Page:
orientation. “Even if [the language lines] are being used, which I’m not
convinced of … they’re only being used one-on-one, and so the result is
that they’re only being used for a certain narrow swath of communications
that take place,” she said.

The language problems aren’t limited to Indigenous peoples. ICE’s Language
Access Plan makes clear the agency encounters many other languages, but
Indigenous peoples speaking Mayan dialects are likely the largest
non-English or non-Spanish speaking population arriving from Central
America to seek asylum and subsequently detained in jails in the border
*Indigenous and in Need of Asylum*

According to ICE’s 2015 Language Access Plan
the agency encounters a number of Mayan dialects spoken in Guatemala and
southern Mexico, including K’iche’ (Quiche), Mam, Achi, Ixil, Awakatek,
Jakaltek (Popti) and Qanjobal (K’anjob’al). A CBP spokesperson confirmed to
Truthout, however, that the agency “does not track the language spoken by
an individual arrestee” at the border. Neither, a spokesperson confirmed,
does ICE “break down its detention population by language.”
“The entire concept of this system is completely foreign, and adding the
language barrier on top of that makes it nearly impossible to effectively
prepare them for what happens.”

While there remain no hard statistics available on Indigenous populations
crossing the border, Manoj Govindaiah, who directs family detention
services at RAICES, told Truthout that the organization works with hundreds
of Indigenous people every day. In fact, this year alone, the organization
has encountered 442 families speaking Indigenous languages in their work at
the family detention jail in Karnes City, Texas. They saw between 60 and 70
Indigenous families per month, with 33 by mid-July. The numbers, however,
open only a tiny window on this population.

Govindaiah explained some of the challenges RAICES faces when representing
and providing legal services for Indigenous-language speaking families in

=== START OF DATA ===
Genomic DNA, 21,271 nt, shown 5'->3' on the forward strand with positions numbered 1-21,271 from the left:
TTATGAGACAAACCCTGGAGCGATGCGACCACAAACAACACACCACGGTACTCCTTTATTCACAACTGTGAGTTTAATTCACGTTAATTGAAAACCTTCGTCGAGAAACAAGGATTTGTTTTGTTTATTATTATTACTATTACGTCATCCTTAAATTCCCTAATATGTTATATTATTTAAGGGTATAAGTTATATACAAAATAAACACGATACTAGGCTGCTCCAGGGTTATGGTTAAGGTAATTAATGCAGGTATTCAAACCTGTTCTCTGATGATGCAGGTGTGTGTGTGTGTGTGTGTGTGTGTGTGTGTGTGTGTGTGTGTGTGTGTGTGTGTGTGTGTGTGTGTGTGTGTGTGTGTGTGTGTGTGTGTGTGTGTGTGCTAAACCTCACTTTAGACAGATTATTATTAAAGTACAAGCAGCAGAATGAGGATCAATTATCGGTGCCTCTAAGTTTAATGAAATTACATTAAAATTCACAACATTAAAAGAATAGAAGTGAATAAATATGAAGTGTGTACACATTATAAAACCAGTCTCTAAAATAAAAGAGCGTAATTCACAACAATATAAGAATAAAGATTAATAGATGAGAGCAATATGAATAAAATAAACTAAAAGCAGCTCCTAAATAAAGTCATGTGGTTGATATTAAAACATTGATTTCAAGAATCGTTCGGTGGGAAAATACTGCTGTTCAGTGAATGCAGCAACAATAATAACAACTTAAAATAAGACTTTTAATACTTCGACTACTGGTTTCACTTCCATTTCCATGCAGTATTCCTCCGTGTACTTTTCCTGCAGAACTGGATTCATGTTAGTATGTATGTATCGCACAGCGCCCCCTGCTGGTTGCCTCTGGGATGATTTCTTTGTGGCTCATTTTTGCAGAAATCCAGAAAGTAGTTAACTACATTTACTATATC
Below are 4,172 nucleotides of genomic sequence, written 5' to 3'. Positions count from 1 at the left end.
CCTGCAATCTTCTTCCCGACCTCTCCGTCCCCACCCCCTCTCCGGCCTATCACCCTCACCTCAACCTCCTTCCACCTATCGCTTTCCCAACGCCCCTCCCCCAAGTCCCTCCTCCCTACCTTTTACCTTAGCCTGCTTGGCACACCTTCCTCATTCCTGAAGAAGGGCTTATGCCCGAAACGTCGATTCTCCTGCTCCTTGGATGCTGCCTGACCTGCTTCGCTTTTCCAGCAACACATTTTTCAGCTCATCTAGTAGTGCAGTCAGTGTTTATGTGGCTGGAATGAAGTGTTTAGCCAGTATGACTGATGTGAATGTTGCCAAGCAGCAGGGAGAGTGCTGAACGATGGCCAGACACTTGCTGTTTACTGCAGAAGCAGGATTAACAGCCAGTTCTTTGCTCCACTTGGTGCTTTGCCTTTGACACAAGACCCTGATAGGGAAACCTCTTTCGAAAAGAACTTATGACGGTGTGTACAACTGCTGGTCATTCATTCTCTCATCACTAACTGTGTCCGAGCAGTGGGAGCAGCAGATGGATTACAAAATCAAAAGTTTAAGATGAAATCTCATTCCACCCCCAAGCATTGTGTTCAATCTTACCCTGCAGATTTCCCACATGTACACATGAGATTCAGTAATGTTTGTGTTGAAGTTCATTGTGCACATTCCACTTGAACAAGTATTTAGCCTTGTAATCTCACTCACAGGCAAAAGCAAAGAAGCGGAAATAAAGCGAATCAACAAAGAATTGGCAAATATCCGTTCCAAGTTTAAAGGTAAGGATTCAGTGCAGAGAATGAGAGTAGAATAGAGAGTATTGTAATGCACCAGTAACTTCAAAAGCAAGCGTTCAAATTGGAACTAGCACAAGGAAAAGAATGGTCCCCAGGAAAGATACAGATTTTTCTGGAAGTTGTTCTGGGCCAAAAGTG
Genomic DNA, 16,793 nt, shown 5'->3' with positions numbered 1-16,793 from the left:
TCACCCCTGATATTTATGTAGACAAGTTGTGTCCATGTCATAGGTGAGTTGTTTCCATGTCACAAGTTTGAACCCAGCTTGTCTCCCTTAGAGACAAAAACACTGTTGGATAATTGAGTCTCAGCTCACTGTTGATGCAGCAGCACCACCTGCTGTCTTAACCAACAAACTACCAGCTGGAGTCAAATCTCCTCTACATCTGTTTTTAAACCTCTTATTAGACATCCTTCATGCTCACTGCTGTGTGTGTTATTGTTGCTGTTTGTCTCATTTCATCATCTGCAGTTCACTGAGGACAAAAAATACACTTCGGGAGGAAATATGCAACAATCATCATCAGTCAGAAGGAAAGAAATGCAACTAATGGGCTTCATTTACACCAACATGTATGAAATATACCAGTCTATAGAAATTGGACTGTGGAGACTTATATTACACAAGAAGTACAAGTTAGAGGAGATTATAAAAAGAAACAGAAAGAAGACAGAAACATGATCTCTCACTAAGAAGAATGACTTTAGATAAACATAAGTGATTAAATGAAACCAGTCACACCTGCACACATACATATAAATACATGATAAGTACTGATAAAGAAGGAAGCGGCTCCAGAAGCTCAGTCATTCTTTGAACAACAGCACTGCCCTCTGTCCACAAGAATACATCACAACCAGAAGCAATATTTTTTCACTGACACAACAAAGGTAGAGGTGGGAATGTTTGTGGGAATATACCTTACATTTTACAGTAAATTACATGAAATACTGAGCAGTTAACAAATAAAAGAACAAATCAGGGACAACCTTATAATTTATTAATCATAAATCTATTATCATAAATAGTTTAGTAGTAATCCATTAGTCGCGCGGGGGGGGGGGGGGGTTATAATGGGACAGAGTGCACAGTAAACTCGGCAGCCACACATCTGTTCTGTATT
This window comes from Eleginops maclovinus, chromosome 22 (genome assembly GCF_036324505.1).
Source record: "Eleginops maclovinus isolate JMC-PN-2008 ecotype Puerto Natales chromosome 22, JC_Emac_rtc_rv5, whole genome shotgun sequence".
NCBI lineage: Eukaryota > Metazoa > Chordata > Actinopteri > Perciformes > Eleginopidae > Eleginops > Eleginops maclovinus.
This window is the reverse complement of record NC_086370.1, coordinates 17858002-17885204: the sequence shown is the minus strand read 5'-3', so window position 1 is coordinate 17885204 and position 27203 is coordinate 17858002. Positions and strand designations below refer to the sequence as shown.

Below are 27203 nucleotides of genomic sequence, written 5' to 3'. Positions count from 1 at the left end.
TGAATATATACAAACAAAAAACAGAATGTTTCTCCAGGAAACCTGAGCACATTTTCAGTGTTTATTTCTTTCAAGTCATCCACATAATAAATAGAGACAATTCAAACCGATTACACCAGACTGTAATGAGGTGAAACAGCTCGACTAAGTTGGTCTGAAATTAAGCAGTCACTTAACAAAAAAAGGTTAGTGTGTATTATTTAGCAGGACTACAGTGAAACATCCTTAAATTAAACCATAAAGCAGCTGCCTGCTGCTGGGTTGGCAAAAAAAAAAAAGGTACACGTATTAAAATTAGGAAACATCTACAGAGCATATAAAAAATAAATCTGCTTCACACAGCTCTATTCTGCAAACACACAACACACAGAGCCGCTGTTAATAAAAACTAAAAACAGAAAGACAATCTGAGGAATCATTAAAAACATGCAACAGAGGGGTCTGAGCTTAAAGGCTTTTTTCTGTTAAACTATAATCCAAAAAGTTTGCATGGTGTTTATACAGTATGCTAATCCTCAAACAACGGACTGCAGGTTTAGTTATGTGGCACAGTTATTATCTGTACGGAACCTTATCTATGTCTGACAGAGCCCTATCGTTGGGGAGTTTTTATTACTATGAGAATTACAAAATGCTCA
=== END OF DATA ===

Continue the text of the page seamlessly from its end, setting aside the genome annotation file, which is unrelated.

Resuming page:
immigration proceedings. The asylum process is remarkably complex even for
clients who are fluent in English and Spanish, he says, and explaining the
legal process and requirements for asylum-seekers once they are released
proves challenging. “The entire concept of this sort of system is so
completely foreign, and then adding the language barrier on top of that
makes it nearly impossible to effectively prepare them for what happens,”
he said.

Still, the organization is working with a group of Indigenous interpreters
who have offered to provide in-person services, and Govindaiah said RAICES
staffers do have access to language lines at the family detention jails
where they work most prominently.

In Govindaiah’s experience, Indigenous-speaking families are sometimes
issued what’s known as a “Rare Language Notice to Appear” allowing them to
bypass the credible fear interview process and be released with a court
date. While “this is great in a way,” Govindaiah says, it is also
problematic because “that family really does not receive information from
the asylum office on their rights and their obligations.”

Lincoln-Goldfinch echoed some of the difficulties faced by lawyers and
legal organizations when trying their best to provide Indigenous-language
speakers with adequate due process. In addition to the problems she
encountered with the language lines at Hutto, her team encountered several
logistical hurdles, including scheduling difficulties with the interpreter